2008 BMW 135i: The 15-second Crank
July 20, 2009
Scott Jacobs and Erin Riches recently described sluggish start incidents with our 2008 BMW 135i. I drove it in order to fully catalog the symptoms before taking it in, and my trip to the airport was a convenient way to keep it out of the rotation while we waited for an appointment.
For me, the extended cranking didn't happen every time, and it never lasted more than a second or two. The engine had to have cooled for several hours or sit overnight for the problem to rear its ugly head.
These things don't magically go away, so of course it did it again this morning. But this time the 135i cranked for a good 10 to 15 seconds before it finally "caught", just like my '57 Ford after it sits idle for a couple of weeks.
The unsettling part is how the engine kept cranking and cranking, with the occasional false-start stumble, even though all I did was a simple press-and-release of the button.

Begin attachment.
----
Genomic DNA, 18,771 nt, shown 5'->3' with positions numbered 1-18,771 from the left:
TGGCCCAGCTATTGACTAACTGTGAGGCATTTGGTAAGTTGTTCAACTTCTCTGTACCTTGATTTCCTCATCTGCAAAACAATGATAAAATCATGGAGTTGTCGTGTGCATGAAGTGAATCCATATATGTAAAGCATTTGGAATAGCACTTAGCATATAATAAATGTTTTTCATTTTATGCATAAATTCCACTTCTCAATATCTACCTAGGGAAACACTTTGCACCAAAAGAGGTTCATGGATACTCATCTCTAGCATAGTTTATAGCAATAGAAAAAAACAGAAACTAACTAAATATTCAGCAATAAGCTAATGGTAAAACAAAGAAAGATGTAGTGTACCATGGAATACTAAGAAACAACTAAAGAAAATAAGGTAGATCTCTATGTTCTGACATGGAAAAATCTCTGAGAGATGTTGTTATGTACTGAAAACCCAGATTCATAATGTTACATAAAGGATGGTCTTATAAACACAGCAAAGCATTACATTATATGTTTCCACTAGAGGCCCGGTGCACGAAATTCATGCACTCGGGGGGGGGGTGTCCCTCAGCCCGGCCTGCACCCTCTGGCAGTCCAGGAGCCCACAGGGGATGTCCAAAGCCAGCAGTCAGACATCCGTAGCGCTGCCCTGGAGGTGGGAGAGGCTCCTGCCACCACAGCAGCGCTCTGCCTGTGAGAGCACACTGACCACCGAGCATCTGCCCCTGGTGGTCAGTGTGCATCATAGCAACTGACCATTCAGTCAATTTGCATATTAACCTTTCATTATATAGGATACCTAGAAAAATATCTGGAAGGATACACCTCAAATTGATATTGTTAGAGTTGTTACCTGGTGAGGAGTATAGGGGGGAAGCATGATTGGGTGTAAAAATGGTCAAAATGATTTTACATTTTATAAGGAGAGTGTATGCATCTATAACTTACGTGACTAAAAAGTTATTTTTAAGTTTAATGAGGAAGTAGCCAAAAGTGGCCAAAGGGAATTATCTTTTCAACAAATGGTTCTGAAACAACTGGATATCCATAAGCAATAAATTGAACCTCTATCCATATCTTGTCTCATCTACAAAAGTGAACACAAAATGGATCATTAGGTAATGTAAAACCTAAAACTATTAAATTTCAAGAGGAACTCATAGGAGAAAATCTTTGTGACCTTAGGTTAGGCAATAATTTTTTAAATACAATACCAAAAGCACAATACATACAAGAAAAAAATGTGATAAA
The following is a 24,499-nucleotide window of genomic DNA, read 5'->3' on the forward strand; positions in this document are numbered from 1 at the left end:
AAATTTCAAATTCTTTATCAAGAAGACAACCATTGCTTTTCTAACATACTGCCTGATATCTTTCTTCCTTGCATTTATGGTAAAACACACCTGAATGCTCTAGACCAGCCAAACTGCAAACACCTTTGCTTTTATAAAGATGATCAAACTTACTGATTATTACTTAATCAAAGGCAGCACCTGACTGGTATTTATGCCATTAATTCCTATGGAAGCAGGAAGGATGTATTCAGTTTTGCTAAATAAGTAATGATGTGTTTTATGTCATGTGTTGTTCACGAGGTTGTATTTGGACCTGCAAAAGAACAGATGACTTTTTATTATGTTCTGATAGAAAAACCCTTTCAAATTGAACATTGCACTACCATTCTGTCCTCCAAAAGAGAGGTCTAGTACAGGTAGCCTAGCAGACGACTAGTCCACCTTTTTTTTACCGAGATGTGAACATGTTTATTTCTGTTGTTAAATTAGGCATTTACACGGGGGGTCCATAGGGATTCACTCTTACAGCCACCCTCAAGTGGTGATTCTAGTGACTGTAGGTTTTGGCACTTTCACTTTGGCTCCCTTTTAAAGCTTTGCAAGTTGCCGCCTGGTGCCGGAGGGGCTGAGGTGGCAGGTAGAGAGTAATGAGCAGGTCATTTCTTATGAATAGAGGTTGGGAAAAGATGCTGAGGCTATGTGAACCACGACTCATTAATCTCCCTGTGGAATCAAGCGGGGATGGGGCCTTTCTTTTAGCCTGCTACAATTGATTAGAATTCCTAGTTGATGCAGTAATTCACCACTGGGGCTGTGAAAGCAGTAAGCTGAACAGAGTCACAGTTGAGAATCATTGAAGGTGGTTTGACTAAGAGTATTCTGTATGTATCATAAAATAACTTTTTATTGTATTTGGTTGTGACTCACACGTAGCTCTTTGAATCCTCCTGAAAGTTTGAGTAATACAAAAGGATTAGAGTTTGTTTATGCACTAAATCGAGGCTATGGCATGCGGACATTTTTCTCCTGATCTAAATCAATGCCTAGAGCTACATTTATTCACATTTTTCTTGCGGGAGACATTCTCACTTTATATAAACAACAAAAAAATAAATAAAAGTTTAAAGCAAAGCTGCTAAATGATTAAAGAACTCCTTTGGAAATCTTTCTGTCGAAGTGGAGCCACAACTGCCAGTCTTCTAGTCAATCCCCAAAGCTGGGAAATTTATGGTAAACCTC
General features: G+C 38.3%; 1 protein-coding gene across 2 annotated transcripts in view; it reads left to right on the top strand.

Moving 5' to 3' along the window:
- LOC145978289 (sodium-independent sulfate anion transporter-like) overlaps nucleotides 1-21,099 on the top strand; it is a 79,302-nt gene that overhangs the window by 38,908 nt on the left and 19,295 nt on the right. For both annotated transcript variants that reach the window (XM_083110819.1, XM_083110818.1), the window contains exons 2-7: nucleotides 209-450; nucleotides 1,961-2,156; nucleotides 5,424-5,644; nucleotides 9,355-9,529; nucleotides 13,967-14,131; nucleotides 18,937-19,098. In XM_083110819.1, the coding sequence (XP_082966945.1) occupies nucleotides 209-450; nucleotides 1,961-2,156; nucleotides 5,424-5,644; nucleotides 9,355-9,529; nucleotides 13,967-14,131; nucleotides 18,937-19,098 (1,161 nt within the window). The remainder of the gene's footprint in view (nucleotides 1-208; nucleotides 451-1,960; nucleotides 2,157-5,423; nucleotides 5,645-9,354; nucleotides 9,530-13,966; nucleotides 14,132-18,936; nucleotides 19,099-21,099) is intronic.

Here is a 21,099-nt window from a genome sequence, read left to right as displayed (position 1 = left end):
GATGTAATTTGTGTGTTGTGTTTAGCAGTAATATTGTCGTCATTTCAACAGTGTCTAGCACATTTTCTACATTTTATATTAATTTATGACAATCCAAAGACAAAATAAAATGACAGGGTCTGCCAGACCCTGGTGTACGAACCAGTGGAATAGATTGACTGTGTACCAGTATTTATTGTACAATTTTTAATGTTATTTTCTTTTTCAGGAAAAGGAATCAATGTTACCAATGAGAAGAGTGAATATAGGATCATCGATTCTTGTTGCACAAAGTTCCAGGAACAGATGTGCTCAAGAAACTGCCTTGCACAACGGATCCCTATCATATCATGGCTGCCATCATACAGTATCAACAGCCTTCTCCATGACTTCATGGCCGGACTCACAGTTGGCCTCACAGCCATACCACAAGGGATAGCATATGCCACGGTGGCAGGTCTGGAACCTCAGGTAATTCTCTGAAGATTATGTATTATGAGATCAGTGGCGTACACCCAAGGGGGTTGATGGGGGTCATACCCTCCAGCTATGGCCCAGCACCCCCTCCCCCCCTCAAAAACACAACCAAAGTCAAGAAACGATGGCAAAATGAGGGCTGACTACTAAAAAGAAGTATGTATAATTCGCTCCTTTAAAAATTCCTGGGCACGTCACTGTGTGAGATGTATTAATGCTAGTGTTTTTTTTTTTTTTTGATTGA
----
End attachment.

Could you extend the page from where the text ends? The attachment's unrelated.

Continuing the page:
I wanted to stop it and let the starter rest, but I've never had this happen with a push-button car and I wasn't sure how to go about aborting the start sequence. It finally fired-up just before I implemented my plan: let out the clutch after confirming it's in neutral. We don't have comfort access, so I guess I could have ripped out the "key". Pushing the button a second time might have worked, too. Who has time to practice these things?
Once fired, there were no drivability or power problems on the way to the office. Our 135i's fuel pumps still delivered plenty of fuel when I stomped on the go-pedal and it's never yet gone into limp-home mode or displayed a "Check Engine" lamp. Just now, I even plugged-in a scan tool to see if any fault codes have been stored: zero, zilch, nada.
But there's no use waiting until the HPFP (High-Pressure Fuel Pump) finally checks-out and strands somebody. We're taking it in this week.
Dan Edmunds, Director of Vehicle Testing @ 24,661 miles
PS: Now this is what I call a well-equipped airport parking lot...